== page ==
Dobie Gillis switched from high school humor to Army humor to college humor.
     
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  23. Echoes Myron

    Echoes Myron Forum Resident

    Location:
    USA
    Right. WWW was still a really cool show even in its later, campier seasons. I have so many childhood memories of Sunday afternoons spent glued to the TV set watching the adventures of Jim and Arty.

    The only real downgrade in the series when was when Ross Martin had to bow out. His final curtain call was such a loss to humankind. Just tragic.
     
    Last edited: Mar 5, 2021
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  24. Echoes Myron

    Echoes Myron Forum Resident

    Location:
    USA
    Speaking of ReBoot, season 3 definitely stood out as very different from the earlier show.
     
  25. Solitaire1

    Solitaire1 Carpenters Fan Thread Starter

    Yes. Part of the reason was the disengagement by ABC (the U. S. Television Network) from the series. Much of the toning down of the series was due to the requirements of U. S. Television. Once ABC was out of the picture they could take the series in a more adult angle. They did make a joke out of it with a character saying "The ABCs have turned on us!" in the middle of a battle.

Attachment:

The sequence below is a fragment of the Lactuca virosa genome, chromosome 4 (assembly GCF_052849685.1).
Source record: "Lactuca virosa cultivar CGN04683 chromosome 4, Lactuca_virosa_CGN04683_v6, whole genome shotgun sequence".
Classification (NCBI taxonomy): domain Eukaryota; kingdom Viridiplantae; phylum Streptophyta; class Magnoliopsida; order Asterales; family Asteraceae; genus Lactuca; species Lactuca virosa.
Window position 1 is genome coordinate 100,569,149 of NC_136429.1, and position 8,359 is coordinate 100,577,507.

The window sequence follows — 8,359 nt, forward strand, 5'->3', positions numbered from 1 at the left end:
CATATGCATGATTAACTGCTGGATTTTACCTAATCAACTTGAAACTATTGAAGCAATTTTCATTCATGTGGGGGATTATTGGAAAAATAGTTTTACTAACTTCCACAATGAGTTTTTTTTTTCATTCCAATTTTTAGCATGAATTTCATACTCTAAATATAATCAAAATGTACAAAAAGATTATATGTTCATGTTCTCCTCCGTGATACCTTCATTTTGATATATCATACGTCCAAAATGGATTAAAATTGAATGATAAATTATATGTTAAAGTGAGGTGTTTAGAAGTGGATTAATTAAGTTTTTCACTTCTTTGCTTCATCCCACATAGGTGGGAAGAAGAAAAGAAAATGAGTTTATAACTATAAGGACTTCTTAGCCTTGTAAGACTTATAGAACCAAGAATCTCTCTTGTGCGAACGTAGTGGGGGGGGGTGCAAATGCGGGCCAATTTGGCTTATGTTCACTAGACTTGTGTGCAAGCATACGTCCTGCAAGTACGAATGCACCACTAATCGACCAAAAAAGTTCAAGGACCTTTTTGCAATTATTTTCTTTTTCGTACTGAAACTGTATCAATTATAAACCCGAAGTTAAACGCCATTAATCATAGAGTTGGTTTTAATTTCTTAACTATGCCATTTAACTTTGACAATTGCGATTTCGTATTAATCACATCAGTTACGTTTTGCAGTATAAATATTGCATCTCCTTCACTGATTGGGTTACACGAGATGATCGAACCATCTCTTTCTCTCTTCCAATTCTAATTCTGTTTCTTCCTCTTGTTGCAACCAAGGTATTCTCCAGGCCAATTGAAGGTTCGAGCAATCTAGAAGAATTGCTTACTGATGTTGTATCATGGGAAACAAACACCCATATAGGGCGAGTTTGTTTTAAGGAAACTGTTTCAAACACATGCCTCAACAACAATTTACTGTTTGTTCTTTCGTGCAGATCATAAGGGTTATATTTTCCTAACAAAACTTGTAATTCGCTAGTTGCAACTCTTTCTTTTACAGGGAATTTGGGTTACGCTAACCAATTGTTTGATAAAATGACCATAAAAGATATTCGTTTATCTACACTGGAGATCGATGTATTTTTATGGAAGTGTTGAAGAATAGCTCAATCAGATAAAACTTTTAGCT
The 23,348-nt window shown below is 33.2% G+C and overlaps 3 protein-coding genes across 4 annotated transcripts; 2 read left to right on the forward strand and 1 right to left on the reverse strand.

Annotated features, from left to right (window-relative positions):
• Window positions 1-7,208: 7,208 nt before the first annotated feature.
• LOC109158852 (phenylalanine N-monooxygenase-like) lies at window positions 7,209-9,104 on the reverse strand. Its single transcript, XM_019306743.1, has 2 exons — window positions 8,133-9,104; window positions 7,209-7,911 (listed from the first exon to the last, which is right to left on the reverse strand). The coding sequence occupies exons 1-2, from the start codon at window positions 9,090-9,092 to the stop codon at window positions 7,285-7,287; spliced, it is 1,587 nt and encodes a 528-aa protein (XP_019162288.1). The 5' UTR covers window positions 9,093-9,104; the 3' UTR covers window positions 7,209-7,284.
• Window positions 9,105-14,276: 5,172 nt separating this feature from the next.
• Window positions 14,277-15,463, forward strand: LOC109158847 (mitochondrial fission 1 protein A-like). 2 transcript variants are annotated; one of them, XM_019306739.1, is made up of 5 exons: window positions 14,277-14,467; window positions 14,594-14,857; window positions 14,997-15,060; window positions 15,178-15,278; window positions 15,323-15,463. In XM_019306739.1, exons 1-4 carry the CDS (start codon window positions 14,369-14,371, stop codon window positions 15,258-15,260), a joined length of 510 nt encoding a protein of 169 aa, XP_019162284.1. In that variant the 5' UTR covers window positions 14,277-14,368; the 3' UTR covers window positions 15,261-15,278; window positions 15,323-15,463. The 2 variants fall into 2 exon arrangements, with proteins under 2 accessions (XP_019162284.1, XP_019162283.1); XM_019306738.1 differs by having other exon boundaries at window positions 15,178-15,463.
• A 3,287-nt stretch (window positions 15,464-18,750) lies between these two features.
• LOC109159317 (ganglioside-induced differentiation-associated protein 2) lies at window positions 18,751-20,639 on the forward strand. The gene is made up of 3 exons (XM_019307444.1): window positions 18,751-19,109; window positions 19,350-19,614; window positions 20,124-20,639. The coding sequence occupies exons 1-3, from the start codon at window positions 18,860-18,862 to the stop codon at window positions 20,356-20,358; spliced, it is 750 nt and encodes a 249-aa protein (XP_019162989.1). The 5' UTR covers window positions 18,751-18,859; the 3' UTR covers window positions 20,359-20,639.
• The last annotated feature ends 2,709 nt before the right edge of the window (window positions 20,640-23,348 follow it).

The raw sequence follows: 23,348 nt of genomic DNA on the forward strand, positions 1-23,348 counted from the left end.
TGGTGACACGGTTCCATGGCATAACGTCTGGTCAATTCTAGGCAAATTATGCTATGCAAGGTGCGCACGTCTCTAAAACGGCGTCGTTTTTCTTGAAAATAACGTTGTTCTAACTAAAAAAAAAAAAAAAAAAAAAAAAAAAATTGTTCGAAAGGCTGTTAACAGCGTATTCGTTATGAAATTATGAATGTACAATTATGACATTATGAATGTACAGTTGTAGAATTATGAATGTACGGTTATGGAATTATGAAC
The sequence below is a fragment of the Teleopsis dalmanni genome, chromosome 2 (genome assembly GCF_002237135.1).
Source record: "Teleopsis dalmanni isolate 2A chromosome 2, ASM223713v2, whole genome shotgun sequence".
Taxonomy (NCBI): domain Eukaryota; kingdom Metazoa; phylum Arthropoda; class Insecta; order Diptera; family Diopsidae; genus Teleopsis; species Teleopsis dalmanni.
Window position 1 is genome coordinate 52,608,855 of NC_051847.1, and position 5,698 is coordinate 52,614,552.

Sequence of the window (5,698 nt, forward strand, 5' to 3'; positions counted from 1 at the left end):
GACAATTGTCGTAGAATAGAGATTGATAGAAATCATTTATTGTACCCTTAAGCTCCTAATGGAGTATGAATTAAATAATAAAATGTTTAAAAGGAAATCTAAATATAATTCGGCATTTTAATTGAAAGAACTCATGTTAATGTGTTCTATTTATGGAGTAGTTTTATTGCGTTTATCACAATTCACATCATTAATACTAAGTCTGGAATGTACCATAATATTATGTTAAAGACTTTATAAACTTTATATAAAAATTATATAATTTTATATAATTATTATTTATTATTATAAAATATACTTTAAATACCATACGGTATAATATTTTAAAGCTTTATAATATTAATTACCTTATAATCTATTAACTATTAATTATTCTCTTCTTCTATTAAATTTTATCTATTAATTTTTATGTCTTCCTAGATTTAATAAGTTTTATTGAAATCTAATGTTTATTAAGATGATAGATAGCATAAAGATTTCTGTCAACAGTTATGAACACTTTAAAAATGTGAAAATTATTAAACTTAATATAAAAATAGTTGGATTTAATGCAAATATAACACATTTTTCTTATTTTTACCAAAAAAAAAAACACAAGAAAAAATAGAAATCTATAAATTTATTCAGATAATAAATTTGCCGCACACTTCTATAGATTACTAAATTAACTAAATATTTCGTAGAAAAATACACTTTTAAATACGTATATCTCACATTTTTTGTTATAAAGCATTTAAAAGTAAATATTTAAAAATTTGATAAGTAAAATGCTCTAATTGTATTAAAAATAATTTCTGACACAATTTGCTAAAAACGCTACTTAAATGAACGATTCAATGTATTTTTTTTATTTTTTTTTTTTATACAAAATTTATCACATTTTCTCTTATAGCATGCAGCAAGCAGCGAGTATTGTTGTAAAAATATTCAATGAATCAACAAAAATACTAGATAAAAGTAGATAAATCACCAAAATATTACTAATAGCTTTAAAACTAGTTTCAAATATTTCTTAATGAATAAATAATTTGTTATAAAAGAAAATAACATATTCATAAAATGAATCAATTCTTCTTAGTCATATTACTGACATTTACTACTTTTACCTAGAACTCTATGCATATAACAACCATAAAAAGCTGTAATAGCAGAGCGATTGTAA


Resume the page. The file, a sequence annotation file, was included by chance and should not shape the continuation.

Also, most of Season Three consisted of one long story arc involving AndrAI and Matrix (the former Enzo Matrix ) trying find their way back to Mainframe. Included were many humorous episodes, such as "Where No Sprite Has Gone Before" which is a parody of Star Trek written by D. C. Fontana (famed Star Trek writer), one featuring a character named The Old One who looks like Mel Brooks' 2,000 Year-Old Man character, and a game with a lead character that looks like a combination of Sonic The Hedgehog and The Tasmanian Devil and Enzo reboots into Elmer Fudd (complete with a massive shotgun and a "W for R" speech impediment).

    Compare the original video games in the series, which were basically kids games. By Season Three they were doing games like "Mortal Kombat" (with all that implies, the ending of that game is still haunting). Also the character designs became much more adult, especially with a characters like AndrAI and Matrix (whose look seems to be inspired by Marvel Comics' Cable).